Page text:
She has an obesity-causing mutation in the MC4 receptor.
For many years, Shaw Somers, a consulting surgeon specializing in weight-loss surgeries, has treated clients with severe obesity. He claims that persons with an inherited set of particular genes, such as Sarah, are far more prone to develop obese than those who do not.He claims, however, that obesity is not solely due to heredity. It’s also about psychology, inequities, and our shared food environment.People with these traits might have fared well in a famine in the past, he claims, but with today’s abundant, high-calorie food, they will gain weight unless they live “without tremendous determination and assistance.”
People’s past experiences can play a role, according to Dr. Denise Ratcliffe, a clinical psychologist who assists patients undergoing bariatric surgery. She claims that many of the people she encounters have been through trauma, such as abuse or neglect, which leads to an unhealthy relationship with food. “I believe there is something about people’s psychological experiences and the relationships they begin to establish with foods that creates a perfect storm.” When there is easy availability to fatty, sugar-laden foods that are cheap and convenient, both the genetic and psychological components of obesity can be increased.
Jed, Sarah’s buddy, has spent his entire life on a Hull estate. He suffers from obesity and believes that neighbourhoods like his can have a significant impact on the health of those who reside there. He remembers the parade of shops across the street from his house once having a greengrocer’s and a butcher’s; currently, eight of the 20 establishments are fast-food places.

He explains, “We have a chicken place, a burger place, a fish shop, a kebab shop, another kebab shop, another chip store, and a Chinese.”Jed claims that he recently signed a petition to try to block the launching of another takeout. “I guarantee there will be more takeaways in any region of your city with a poor socioeconomic status. We don’t need to demolish places like this. We must assist them in their ascension.”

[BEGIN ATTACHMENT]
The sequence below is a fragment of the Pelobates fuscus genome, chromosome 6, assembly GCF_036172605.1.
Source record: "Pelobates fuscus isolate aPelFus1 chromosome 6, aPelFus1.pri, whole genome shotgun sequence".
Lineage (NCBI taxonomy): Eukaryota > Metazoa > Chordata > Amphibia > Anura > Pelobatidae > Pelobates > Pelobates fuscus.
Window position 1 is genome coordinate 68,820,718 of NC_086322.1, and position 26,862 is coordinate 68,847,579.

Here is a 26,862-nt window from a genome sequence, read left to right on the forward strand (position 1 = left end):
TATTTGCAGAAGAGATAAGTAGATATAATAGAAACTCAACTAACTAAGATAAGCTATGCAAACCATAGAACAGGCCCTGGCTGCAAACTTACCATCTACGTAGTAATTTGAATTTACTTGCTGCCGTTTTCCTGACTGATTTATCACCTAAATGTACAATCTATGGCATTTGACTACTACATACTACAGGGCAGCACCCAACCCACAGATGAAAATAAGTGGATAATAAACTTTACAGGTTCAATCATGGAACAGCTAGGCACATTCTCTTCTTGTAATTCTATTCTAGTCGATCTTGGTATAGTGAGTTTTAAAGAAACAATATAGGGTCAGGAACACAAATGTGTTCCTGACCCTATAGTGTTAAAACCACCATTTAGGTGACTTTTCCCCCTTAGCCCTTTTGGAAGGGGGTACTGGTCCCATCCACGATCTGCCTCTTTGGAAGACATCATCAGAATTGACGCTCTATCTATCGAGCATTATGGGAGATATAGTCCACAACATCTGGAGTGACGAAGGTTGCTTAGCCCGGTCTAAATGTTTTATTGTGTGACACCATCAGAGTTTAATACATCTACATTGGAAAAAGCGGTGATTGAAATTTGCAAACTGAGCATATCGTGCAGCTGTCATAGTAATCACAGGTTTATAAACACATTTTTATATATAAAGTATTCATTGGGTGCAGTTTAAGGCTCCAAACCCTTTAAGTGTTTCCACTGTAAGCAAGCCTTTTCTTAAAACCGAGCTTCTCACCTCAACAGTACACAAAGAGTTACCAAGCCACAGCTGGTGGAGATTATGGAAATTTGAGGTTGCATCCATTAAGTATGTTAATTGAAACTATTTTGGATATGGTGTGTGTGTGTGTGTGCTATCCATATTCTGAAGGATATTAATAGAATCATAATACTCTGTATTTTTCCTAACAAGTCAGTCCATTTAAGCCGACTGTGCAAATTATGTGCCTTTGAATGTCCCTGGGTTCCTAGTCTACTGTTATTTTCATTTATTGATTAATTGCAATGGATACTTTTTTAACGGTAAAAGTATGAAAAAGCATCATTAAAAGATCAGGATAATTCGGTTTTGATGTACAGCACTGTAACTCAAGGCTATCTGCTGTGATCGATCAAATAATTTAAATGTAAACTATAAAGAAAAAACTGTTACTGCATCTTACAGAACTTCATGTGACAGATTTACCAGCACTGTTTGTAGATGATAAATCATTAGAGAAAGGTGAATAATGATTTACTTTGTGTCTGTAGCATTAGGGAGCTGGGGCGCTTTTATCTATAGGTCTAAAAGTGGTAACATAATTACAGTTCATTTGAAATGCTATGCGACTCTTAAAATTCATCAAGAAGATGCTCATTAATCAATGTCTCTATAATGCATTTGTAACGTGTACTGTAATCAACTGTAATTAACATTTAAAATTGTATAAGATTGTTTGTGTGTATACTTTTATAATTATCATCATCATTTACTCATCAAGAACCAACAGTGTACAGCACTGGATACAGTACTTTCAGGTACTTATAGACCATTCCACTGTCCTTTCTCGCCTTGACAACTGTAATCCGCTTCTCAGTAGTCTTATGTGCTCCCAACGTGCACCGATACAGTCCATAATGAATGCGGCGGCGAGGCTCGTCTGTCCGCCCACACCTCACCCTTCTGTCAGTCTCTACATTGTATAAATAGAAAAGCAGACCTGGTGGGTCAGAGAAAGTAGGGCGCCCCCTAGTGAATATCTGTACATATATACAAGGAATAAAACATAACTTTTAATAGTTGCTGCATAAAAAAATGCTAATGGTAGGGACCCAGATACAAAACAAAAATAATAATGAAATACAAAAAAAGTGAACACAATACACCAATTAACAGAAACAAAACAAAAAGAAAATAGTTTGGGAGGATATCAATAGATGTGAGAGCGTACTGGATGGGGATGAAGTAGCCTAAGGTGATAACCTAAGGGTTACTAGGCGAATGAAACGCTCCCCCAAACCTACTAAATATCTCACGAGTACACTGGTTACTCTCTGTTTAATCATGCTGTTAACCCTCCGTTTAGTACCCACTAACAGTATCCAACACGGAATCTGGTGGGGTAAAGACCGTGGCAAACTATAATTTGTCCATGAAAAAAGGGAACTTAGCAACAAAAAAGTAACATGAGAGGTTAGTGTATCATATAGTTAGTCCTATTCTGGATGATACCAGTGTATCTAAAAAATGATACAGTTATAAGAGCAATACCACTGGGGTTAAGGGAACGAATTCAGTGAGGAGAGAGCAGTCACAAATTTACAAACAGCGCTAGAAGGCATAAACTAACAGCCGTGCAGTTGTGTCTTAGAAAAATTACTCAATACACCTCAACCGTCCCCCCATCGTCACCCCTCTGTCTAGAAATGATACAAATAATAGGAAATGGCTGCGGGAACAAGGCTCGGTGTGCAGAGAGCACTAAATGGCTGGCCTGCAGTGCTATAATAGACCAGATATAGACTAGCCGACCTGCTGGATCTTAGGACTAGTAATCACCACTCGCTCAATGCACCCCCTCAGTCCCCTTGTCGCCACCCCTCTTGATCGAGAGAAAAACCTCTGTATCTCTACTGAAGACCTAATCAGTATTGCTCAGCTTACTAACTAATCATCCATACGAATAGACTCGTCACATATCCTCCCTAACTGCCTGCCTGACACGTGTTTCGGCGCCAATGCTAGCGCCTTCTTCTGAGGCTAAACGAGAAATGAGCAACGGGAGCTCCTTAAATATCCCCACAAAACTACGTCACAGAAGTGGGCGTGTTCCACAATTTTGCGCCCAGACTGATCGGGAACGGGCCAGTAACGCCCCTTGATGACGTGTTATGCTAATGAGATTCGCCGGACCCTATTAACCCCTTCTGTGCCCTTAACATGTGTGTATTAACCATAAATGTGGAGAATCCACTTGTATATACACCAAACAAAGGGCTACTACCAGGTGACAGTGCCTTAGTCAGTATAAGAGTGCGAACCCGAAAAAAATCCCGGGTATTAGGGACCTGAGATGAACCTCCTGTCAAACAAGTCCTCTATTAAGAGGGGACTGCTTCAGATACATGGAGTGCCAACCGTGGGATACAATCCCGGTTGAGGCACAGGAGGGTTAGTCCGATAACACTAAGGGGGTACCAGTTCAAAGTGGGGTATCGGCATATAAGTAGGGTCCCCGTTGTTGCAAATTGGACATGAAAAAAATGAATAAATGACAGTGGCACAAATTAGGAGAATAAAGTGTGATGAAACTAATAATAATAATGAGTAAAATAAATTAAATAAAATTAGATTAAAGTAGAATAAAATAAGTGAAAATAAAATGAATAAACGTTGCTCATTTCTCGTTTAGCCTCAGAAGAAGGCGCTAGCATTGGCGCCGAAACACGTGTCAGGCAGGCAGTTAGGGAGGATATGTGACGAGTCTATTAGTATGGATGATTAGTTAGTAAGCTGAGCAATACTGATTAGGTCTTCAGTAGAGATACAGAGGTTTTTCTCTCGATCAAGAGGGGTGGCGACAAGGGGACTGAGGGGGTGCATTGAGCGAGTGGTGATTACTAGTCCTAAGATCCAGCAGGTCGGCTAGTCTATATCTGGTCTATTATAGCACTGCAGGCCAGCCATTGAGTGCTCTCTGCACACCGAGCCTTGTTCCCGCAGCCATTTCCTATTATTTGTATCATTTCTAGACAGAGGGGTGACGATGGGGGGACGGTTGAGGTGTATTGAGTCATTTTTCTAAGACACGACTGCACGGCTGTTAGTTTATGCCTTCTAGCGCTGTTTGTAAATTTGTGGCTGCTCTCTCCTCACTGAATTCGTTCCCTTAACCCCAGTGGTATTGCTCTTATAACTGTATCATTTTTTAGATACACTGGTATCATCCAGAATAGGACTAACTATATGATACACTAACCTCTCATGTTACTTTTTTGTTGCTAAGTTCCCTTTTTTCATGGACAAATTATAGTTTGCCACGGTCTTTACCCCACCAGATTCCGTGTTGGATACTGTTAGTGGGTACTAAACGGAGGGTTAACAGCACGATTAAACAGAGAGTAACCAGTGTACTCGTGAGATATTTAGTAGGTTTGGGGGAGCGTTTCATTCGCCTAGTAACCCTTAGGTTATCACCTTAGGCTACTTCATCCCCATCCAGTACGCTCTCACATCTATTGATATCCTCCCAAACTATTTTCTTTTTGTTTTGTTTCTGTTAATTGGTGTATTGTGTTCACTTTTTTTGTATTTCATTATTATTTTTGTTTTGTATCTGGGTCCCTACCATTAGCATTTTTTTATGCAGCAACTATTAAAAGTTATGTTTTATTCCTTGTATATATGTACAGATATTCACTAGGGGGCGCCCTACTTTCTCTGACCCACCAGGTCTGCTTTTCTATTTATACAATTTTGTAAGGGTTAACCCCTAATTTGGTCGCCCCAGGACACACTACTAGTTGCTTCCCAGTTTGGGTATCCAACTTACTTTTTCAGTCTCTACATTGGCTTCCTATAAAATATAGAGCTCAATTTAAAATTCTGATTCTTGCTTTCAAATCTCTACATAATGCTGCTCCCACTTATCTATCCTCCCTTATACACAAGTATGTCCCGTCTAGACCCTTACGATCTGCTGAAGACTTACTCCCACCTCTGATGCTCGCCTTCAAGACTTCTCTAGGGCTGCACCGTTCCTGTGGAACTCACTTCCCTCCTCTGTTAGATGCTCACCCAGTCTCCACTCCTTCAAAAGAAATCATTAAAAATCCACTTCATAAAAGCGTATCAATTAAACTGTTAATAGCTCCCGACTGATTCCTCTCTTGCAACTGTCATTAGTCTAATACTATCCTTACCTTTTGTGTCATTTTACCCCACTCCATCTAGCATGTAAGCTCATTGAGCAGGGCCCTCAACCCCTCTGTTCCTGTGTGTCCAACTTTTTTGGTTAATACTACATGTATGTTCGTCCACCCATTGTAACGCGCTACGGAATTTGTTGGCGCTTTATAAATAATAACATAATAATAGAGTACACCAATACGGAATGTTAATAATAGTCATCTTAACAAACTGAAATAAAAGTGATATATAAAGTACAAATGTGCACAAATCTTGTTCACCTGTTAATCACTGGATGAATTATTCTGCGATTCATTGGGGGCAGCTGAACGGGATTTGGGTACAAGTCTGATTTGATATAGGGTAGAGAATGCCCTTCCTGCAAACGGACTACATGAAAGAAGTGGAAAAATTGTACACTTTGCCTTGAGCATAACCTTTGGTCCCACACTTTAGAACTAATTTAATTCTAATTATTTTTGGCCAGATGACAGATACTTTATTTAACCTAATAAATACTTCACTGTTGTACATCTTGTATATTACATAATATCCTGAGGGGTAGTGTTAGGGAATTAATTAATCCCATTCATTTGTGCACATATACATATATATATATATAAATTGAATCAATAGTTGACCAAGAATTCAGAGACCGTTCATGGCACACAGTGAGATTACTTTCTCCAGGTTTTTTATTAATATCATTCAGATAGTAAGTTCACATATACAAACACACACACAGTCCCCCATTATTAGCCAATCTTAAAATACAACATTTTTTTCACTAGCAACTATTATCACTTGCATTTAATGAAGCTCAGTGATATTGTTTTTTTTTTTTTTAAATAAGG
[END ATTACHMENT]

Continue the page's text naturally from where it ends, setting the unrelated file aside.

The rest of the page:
Sarah continued to train consistently and eat properly after completing the triathlon and losing eight and a half stone. She did note, though, that she was steadily becoming overweight. It made no difference what she did.
Many people, according to Dr. Abd Tahrani, a senior lecturer in obesity medicine at the University of Birmingham, are “biologically pre-designed to preserve energy,” which is stored as fat. He says that signals from the hypothalamus, the area of the brain that controls appetite, bombard the person with overwhelming feelings of hunger and a desire to eat.
So, even if a person loses many stone by dieting, their body remembers their baseline weight and tries to get back to it. According to studies based on GP records in the United Kingdom, patients with morbid obesity have a one-in-700 to one-in-1,000 probability of achieving normal weight each year.
Sarah discovered that, after a lifetime of blaming herself, her body was actually “working against her” as she began to explore obesity.

  • Linkedin

  • Pinterest

  • Youtube